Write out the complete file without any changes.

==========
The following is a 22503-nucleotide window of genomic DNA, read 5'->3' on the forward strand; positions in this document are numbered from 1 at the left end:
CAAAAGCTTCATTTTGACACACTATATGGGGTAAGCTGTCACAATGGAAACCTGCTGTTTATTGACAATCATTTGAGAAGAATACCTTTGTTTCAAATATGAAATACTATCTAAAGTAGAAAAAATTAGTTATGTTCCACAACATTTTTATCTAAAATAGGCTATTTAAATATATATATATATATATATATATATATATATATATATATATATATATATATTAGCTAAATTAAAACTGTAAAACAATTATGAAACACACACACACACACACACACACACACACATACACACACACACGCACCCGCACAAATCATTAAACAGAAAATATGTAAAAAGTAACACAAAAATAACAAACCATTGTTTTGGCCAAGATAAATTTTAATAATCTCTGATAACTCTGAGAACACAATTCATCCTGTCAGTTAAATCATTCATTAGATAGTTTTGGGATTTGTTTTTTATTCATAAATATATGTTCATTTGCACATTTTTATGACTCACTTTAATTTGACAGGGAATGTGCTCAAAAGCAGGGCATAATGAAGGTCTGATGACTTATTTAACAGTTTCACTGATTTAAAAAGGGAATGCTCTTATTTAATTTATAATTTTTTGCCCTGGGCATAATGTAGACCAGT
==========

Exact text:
The following is a 22503-nucleotide window of genomic DNA, read 5'->3' on the forward strand; positions in this document are numbered from 1 at the left end:
CAAAAGCTTCATTTTGACACACTATATGGGGTAAGCTGTCACAATGGAAACCTGCTGTTTATTGACAATCATTTGAGAAGAATACCTTTGTTTCAAATATGAAATACTATCTAAAGTAGAAAAAATTAGTTATGTTCCACAACATTTTTATCTAAAATAGGCTATTTAAATATATATATATATATATATATATATATATATATATATATATATATATATATTAGCTAAATTAAAACTGTAAAACAATTATGAAACACACACACACACACACACACACACACACATACACACACACACGCACCCGCACAAATCATTAAACAGAAAATATGTAAAAAGTAACACAAAAATAACAAACCATTGTTTTGGCCAAGATAAATTTTAATAATCTCTGATAACTCTGAGAACACAATTCATCCTGTCAGTTAAATCATTCATTAGATAGTTTTGGGATTTGTTTTTTATTCATAAATATATGTTCATTTGCACATTTTTATGACTCACTTTAATTTGACAGGGAATGTGCTCAAAAGCAGGGCATAATGAAGGTCTGATGACTTATTTAACAGTTTCACTGATTTAAAAAGGGAATGCTCTTATTTAATTTATAATTTTTTGCCCTGGGCATAATGTAGACCAGT